Olfaction is capable of accomplishing incredible tasks: it starts with capturing an odor molecule, delivering it to the odorant receptors, converting it into an electrical stimulus and transmitting the data to the brain. And all of this in milliseconds. The sense of smell is not yet fully decoded and is far from being replicated by modern sensor technologies. One approach to convert biological recognition- and binding events in real-time and in a label-free manner to electrical signals is emulated in a "biomimetic electronic smell sensor". It is based on a transistor, in many cases realized as a field-effect transistor (FET) with a biorecognition element, e.g., an odorant binding protein (OBP) converting the binding event of one of its typically many ligands directly into a measurable electrical signal. OBPs are immobilized on these FETs and modulate the current in the presence of smell molecules due to the charge redistribution in the gated channel. Graphene is an elegant candidate to realize such a sensor device because an atomic monolayer of a semiconducting material leads to increased sensitivity. Beside the direct molecule interaction with the substrate upon binding and its excellent biocompatible character, graphene has the advantage of a biological-friendly working point in the sub-Volt regime. Different approaches of preparation and functionalization of graphene field-effect transistors (gFETs) are utilized to tune the performance for odorant sensing. The evaluation of kinetic binding parameters like association and dissociation rate constants and the equilibrium affinity constants of protein-ligand interactions can be derived from the direct electrical read-out of such miniaturized sensor systems. In this article, the state of the art of gFET preparation, functionalization, and operation for odorant sensing will be discussed.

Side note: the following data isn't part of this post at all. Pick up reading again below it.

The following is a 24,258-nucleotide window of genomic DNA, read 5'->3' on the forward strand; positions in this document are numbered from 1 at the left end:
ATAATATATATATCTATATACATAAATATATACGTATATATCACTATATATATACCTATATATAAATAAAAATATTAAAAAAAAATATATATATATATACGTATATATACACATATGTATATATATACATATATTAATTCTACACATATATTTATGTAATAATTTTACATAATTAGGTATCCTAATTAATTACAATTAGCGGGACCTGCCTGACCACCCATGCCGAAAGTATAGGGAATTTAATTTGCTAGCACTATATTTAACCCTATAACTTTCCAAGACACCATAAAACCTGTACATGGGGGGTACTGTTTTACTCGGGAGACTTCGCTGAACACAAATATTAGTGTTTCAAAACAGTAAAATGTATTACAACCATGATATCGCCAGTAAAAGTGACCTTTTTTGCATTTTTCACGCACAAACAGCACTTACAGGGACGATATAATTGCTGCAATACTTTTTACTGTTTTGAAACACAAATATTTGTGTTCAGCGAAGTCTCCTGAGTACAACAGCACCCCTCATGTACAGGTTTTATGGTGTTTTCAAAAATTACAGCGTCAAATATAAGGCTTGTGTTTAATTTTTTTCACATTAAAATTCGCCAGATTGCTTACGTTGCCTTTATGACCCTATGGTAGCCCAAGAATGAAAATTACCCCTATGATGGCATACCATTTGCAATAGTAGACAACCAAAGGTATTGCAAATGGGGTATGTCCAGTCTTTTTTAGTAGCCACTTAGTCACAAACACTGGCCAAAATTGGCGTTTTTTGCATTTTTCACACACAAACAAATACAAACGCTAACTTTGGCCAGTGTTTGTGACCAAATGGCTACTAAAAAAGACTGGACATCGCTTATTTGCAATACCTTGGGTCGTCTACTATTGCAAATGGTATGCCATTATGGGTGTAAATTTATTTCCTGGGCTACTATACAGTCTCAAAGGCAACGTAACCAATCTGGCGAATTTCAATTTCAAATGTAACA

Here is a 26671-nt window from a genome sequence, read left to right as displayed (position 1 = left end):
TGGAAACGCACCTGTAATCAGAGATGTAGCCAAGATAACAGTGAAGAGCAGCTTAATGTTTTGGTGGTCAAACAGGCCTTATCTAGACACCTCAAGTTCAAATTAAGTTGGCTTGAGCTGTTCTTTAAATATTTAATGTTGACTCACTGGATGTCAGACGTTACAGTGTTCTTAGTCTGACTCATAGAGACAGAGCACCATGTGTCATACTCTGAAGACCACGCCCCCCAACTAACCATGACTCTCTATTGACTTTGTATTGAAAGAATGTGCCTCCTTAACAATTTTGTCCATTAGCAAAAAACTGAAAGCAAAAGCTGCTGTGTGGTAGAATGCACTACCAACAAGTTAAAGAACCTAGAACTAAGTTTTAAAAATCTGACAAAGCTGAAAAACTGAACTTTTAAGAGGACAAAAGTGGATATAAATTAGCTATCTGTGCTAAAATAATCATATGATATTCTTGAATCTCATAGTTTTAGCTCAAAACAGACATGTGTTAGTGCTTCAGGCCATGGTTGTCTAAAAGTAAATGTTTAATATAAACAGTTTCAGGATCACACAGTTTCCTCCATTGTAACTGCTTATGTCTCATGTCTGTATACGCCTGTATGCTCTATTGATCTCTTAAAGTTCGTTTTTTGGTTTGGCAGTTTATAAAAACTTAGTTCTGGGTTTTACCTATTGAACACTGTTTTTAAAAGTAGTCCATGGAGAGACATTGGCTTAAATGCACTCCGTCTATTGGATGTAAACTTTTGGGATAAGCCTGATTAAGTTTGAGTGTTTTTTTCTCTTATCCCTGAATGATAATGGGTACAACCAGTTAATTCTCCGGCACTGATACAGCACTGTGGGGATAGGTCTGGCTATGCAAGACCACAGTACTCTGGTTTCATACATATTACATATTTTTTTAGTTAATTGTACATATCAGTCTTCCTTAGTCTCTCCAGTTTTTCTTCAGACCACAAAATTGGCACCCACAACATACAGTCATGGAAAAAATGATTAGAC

- Biosensor Technologies